The Psalms are full of reminders about the rewards and benefits of fearing God (for example Psalm 103 and 112). But the bible also tells us that there is no fear in love and perfect love casts out fear (1 John 4:18). So what sort of fear should we have of a loving God who “loves us with an everlasting love” (Jeremiah 31:3)?
Consider what happened in the life of Job as he confronted seemingly capricious calamity. This experience could become a cause for an unhealthy fear of God. But looking closely at what Job learned, we can start to see how difficult events can lead to a sense of fearful respect for God’s sovereign control of our lives. This sort of fear comes from seeing that God can choose to use any aspect of His “secret” will (that will that He has for us that is not revealed in scripture but unfolds in our lives as we walk with Him) to affect our life circumstances in order to bring about maturity. Whether easy or hard, any expression of God’s secret will in our lives is not capricious but expressly and purposefully planned. It takes big faith to trust God’s wisdom for planning these actions in our lives and not to judge an action based on our perception of its justice. God is always just and always wise and what one may learn from sovereign events is not that God needs to be just according to our perception but that one is being challenged to maturity in God’s wise expression of His will for us.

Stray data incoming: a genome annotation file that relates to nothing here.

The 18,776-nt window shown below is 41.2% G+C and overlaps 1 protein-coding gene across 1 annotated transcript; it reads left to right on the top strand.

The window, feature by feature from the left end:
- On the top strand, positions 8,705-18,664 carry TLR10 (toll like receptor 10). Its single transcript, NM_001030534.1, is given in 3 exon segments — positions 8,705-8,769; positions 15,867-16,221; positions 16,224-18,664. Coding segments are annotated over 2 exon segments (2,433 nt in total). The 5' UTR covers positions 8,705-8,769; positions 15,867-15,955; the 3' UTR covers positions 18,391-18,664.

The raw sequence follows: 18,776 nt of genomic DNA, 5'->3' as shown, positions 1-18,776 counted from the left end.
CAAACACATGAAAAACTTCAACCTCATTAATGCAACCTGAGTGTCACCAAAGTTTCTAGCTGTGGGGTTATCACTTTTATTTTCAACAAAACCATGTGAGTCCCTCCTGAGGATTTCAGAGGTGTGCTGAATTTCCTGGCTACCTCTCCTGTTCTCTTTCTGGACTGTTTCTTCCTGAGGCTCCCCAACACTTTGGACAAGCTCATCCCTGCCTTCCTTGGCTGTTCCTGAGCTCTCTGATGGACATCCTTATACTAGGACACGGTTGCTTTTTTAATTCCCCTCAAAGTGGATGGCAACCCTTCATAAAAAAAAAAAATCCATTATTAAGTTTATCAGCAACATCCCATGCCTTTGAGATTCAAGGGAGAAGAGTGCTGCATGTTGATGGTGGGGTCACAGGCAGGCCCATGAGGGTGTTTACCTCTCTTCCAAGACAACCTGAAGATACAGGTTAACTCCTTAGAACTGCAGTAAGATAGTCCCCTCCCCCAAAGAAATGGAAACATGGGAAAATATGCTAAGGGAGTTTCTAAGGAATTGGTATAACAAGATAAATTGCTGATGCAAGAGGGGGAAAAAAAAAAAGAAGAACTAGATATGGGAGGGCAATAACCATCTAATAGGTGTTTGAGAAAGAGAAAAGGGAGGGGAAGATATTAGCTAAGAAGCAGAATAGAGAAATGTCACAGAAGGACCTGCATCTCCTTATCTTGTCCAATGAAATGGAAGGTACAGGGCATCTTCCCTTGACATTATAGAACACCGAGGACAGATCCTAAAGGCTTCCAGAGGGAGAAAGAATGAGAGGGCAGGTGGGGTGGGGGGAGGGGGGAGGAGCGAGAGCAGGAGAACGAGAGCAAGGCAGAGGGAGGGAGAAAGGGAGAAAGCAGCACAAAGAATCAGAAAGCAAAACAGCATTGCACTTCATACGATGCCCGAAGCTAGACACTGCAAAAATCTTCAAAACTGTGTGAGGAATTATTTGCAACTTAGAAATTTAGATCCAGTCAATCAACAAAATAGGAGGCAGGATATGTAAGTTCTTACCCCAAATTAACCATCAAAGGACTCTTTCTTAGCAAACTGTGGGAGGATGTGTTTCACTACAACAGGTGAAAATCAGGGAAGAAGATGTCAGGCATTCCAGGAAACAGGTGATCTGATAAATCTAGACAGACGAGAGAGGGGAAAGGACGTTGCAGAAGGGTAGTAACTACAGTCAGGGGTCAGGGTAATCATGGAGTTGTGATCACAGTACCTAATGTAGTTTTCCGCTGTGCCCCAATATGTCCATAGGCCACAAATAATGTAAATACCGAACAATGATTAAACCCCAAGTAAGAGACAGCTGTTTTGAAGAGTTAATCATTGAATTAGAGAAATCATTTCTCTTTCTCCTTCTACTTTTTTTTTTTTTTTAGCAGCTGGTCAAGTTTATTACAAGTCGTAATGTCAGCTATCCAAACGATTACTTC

This is easier said then done and becomes a process and paradigm for growth as we succeed and fail along the way. But being fearful of God’s power to direct our paths through the unknown is the type of fear that brings the Psalmist’s promised rewards to us as we mature in it. Kind of like being at the top of a roller coaster ride for the first time. We know the ride will land us back at the finish, but as we peak over the first drop our hearts beat fast, forcefully and fearfully as we anticipate its effect and course upon us. As scripture shows us God’s revealed will of His “effecting us” on the ride (love, protection, not giving us more than we can handle, presence in sorrow etc), we can look expectantly at the ride as a source for growth and not as a challenge for theodicy. Then as we see how God uses events to build us, the fear of Him directly effecting our lives motivates us to action and grows us from suspicion into trust. The bad fear of “what will happen to me” is cast out by God’s love and grows into the good fear of “how will God use this in my life?” and “how should I be growing in this?”. The more we see our growth in response to good fear draws us deeper into trusting Him which draws us deeper the the Psalmists promised rewards for fearing God.